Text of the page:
In recent years I’ve enjoyed getting to know his more obscure works better: Prelude and Fugue, for example, and The Journey of the Magi, both wonderful pieces. Occasionally pieces I haven’t listened to for several years suddenly come alive again through an unfamiliar recording, as with Noseda‘s live LSO recording of War Reqiuem, or Iona Brown‘s riveting take on Variations on a Theme of Frank Bridge.

How did the commission come about?

I was asked last year by Roger Wright at Britten Pears Arts – on Colin Matthew’s recommendation – to make this new arrangement, in part due to COVID restrictions. I discussed the instrumentation with William Conway, Artistic Director of the Hebrides Ensemble, and we decided on a scoring that would be compatible with the Sinfonietta Op.1, in the hope that these two pieces might be programmed together in the future. Boosey and Hawkes, who publish the work, granted permission, and it was then then a matter of gaining an overview of the whole piece, isolating particular sections that might be more challenging than others, and then working from beginning to end.

In Britten’s scoring for Our Hunting Fathers I felt I could detect the influence of in the idea of chamber-like passages in a work set for symphony orchestra. Was this something you were conscious of?

The chamber ensembles that emerge in parts of Mahler were clearly an influence, and his imagination had also been fired by Schoenberg, Berg, and Stravinsky, if not harmonically then in a more transparent, colouristic approach to scoring. It’s an unusual piece for the time in which it was written, when a denser approach to orchestral writing in England would have been more typical. I don’t know a work of Britten’s that is more fastidiously scored; every bar is packed full of instructions, and one has the impression he was setting out the full extent of his orchestral technique for the world to see. It left the audience – including Frank Bridge – fairly baffled after the premiere, and was savaged in most of the press. Though it was performed the following year, under Adrian Boult, it had to wait until 1950 before resurfacing.

Did you refer to other smaller-scale Britten works when you were doing the arrangement? I was thinking of the economical scoring in works like Curlew River or the Nocturne.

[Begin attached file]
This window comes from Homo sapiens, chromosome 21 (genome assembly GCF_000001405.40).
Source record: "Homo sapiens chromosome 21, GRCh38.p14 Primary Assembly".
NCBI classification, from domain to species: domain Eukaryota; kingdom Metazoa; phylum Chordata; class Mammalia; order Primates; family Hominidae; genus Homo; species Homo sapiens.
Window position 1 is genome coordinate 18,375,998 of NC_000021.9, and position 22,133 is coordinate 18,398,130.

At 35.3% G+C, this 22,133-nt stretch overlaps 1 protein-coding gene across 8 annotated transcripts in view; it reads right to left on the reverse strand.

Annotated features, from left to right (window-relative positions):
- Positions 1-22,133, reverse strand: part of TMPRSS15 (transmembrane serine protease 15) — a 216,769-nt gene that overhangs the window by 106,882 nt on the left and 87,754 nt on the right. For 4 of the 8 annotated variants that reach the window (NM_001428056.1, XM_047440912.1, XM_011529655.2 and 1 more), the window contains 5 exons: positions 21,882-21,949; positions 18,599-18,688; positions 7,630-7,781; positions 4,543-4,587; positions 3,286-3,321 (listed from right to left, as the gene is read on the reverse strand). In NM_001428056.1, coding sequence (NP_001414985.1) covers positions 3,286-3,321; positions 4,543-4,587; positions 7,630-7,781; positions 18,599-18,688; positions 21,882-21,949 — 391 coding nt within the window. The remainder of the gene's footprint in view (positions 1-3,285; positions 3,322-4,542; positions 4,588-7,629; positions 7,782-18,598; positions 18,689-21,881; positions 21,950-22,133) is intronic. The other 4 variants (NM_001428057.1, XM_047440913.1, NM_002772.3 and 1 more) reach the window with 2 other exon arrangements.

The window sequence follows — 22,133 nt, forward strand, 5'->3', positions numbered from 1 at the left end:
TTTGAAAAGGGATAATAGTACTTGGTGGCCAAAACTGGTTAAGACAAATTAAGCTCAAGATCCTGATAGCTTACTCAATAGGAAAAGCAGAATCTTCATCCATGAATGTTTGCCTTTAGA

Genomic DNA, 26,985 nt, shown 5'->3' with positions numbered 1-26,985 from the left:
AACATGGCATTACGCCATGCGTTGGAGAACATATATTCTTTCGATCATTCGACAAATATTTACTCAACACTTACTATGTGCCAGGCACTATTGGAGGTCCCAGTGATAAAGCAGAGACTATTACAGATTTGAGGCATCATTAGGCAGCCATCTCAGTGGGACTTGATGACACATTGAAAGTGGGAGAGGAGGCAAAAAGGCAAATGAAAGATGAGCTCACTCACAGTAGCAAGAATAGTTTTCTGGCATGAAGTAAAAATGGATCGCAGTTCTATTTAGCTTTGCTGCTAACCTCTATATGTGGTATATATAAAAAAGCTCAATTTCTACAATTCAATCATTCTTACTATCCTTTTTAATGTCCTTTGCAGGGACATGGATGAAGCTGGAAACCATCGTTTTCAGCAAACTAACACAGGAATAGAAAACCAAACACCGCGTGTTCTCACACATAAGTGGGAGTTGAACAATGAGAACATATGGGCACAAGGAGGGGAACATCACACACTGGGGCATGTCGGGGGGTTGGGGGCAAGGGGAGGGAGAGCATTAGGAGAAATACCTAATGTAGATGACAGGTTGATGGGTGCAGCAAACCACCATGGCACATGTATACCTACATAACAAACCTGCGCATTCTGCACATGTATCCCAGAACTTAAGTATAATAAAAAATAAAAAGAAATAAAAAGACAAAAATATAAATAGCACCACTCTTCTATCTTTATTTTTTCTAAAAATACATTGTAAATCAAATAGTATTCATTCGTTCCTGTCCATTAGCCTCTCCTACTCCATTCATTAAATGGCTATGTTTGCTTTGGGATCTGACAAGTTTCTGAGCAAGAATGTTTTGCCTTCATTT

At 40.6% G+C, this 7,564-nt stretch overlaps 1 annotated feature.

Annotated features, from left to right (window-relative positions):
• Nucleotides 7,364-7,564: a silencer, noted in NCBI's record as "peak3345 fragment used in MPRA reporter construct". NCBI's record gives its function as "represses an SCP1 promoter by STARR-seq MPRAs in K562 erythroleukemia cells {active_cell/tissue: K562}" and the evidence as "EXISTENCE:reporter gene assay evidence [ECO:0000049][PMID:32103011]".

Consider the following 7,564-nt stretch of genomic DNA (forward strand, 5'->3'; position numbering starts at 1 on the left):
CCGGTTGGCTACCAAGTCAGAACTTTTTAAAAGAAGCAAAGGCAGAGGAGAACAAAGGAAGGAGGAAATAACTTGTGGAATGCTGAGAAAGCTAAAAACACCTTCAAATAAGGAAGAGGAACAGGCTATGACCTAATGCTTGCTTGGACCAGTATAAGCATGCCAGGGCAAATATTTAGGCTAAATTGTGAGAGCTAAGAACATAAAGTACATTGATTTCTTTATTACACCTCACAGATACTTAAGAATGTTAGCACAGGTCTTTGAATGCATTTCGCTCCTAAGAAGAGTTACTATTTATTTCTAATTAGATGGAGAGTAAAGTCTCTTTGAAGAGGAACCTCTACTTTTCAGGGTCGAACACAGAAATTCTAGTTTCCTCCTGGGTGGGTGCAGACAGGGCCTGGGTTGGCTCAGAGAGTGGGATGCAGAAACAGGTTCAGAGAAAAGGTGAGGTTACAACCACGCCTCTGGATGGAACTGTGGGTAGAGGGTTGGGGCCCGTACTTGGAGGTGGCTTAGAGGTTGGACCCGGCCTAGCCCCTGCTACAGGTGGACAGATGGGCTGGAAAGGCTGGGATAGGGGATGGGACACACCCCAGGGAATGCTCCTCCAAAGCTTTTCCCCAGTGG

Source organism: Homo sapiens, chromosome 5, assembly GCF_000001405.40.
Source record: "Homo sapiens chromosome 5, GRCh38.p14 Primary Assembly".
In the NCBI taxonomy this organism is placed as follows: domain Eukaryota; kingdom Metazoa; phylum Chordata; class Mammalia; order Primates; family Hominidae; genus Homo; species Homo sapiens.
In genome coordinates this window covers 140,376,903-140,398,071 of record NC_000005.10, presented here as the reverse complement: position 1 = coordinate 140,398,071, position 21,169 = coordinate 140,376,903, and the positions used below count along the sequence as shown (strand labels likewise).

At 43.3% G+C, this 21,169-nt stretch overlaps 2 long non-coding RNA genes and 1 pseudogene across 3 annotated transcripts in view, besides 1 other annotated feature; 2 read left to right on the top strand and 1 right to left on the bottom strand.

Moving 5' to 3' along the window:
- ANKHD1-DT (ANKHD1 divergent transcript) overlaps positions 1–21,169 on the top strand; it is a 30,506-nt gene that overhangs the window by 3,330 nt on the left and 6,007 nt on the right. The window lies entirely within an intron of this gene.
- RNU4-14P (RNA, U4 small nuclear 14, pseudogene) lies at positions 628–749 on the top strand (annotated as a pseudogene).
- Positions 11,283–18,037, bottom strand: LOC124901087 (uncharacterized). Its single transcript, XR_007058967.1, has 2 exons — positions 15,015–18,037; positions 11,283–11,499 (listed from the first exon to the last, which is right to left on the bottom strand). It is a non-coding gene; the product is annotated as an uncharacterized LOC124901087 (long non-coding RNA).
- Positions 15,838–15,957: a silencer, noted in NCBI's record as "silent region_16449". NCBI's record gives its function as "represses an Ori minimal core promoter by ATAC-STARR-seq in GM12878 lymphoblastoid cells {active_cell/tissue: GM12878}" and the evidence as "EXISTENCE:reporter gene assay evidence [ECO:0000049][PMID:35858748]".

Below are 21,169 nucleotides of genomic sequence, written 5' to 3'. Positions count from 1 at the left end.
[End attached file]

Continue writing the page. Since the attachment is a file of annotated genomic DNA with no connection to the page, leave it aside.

The Sinfonietta was my closest reference point, although some of the chamber operas, in particular The Turn of the Screw, were also in my mind. Every one of the 12 instruments were essential to do justice to the piece; without, for example, the strident, brassy quality of the horn, the moments of high drama would have been lost.

It must be quite something having the premiere at Snape, and to have your own work back in the live environment.

To have something of Britten’s performed which I’ve tampered with, in the concert hall he built, feels a bit daunting. I can only hope he’d be pleased that one of his most original and neglected works might reach a wider public, albeit in a new guise.

Has Britten been an influence on your own music? I’m thinking particularly of the string quartets.

His instrumentation and orchestration has probably had the biggest single influence. The way he reinvents old forms, such as the passacaglia – which he used many times – is also intriguing. But more than that, it’s his willingness to be emotionally direct which I find so appealing. His music has a spontaneity which I adore; there’s no struggle in order to enjoy it, since his technique is so impeccable. The music seems to move in a direction that it could only go, and in this sense there’s a mastery of judgement – of effortlessness and inevitability, as in Bach or Mozart – which is extremely seductive. His ability to enthral and yet not confuse is, for me, one of the hallmarks of his genius.

How would you describe your new Cello Sonata?

This is a joint commission between Wigmore Hall and Hatfield House Chamber Music Festival, which will host the premiere by Guy Johnston and Tom Poster at the end of September. I got to know Guy’s playing more intimately while composing the work, and have since become a huge fan. Tom, who I’ve worked with before, is also a superb musician, so I couldn’t hope to be better served. The work is written in memory of someone I’d worked with closely, who passed away in his early 50s, and this lends the piece an elegiac quality at times. It’s in several movements, some linked, and includes an arrangement of a 16th Century pavane, in a movement entitled Ghost Dance, as a link to Hatfield House, where Elizabeth I lived as a child.

Is it important for you to have a friendship / understanding with your performers in the way that Britten had with his?